But there’s a topic that’s been on my mind and I want to give you something to think about…
Something I’ve been hearing a lot of lately, in one form or another, is that the music business is over saturated. I’ve heard this same idea expressed to me by a few different musicians I’ve worked with this week alone. It got me thinking... Shit, is there simply too much music out there? It sure seems like that sometimes. Could it be that the reason so many musicians don’t go further is because there’s just too many of us reaching for the same goals?
It’s kind of a depressing thought. The idea that there’s just too much music and that even though we’re all writing amazing, earth shattering, ground breaking music, some of it will inevitably get lost in the shuffle.
But. Is it true? We can all agree that the market is flooded with a lot of music. There's definitely a lot of music being made. But what I want you to consider is how much of it is really good. How much of it is great? How much of it is amazing?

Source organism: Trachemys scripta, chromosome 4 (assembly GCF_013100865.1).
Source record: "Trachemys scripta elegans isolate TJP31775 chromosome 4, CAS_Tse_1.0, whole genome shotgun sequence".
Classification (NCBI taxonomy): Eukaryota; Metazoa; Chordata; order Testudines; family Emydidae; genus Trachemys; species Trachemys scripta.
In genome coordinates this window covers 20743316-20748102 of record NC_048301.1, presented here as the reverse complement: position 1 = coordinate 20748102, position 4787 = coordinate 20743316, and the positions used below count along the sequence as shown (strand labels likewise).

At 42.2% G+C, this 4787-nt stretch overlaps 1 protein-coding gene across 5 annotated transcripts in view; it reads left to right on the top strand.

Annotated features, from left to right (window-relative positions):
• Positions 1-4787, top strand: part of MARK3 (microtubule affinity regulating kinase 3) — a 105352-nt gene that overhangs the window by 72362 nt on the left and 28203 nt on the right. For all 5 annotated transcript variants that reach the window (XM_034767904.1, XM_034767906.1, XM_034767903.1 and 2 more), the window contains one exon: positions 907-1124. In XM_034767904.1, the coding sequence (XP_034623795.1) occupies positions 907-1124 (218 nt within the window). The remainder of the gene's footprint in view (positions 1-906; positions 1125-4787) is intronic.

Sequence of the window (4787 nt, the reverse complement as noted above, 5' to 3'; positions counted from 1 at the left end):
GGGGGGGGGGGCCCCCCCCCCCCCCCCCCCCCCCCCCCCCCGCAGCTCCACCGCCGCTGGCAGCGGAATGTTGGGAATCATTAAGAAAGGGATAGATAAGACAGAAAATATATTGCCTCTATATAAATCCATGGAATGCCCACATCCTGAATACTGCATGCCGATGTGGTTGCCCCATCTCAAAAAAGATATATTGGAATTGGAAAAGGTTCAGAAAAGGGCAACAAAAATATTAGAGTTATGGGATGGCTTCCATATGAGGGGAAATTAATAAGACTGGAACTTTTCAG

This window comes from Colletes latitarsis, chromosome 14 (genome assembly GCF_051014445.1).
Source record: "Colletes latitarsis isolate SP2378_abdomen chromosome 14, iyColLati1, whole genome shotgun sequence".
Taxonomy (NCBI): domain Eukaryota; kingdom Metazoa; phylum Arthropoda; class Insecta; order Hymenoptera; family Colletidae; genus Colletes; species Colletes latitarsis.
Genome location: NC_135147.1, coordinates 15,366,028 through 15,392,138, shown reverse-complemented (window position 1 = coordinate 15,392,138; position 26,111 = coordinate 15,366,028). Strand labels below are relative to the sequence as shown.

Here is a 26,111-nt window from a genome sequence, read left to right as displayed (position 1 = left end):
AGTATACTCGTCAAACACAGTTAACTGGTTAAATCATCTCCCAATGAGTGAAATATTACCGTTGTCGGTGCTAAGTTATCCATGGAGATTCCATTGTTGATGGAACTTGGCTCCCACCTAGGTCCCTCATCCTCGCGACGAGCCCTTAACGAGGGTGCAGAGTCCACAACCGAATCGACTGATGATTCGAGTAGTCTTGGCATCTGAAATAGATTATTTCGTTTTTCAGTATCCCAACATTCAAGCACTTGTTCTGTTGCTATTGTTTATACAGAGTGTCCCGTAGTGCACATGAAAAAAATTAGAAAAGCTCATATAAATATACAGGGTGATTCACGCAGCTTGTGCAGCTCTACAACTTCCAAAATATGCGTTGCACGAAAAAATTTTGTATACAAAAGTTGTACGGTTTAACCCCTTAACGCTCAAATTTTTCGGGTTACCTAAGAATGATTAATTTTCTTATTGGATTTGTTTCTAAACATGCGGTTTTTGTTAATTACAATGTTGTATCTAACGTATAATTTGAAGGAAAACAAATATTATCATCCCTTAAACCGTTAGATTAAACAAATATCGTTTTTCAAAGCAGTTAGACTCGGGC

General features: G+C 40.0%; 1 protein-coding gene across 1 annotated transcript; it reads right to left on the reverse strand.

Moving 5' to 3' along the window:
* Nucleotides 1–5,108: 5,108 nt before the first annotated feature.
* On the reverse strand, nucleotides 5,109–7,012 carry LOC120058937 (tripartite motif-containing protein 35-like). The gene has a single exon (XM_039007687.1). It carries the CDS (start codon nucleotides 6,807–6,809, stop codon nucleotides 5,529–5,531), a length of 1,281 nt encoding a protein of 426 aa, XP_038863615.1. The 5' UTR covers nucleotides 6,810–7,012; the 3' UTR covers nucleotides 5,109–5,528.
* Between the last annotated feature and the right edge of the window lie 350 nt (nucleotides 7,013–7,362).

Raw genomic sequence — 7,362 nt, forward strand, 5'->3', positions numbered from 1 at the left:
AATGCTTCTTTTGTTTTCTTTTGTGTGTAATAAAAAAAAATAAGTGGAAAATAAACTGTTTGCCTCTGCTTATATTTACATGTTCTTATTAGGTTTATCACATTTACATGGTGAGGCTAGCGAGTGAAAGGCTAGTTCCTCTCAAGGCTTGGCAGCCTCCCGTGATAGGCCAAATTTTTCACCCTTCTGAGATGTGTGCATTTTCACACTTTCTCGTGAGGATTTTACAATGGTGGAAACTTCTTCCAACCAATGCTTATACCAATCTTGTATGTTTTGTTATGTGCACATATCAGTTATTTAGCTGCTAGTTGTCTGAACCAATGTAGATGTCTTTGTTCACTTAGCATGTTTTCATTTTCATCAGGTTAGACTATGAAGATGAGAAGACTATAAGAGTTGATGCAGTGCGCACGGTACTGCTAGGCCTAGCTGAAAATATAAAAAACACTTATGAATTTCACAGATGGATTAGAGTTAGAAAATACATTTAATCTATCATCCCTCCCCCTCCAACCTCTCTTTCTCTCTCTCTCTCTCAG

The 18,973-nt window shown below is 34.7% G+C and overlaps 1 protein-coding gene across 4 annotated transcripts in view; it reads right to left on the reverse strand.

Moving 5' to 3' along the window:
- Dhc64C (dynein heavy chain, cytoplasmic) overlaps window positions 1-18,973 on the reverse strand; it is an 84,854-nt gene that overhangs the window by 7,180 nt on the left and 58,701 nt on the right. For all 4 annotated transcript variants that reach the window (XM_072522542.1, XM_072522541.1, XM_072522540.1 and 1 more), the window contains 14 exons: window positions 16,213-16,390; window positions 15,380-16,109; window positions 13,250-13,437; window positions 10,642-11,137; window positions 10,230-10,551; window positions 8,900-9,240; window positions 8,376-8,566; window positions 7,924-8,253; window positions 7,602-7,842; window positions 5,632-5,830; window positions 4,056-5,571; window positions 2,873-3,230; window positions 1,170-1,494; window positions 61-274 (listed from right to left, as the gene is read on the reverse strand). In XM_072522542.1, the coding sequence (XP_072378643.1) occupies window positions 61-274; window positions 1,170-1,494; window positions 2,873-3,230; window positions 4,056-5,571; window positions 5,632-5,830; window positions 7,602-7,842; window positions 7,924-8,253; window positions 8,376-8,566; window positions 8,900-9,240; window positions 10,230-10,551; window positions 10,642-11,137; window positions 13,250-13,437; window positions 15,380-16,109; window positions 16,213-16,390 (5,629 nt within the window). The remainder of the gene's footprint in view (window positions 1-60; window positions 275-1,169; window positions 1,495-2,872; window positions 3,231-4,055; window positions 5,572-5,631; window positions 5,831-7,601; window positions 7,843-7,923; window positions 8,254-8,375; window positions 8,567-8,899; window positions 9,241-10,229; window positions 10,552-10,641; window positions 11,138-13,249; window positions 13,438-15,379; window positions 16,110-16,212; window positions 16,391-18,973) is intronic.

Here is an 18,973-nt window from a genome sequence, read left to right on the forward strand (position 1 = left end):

There’s no shortage of music. That’s for sure. But really. Let’s be honest. Most of it isn’t AMAZING. Most of it isn’t even great. Some of it is, but it’s a small percentage. A lot of the music that’s out there is pretty mediocre and average. Most of it probably falls in this category in my opinion.
What’s my point? The point is that although there's a lot of music, there’s no surplus of great music. Great art, whether it’s music, film, visual art or poetry (ok maybe not poetry), but great art will find an audience. It might take a few years, but if it’s truly great, people will take notice.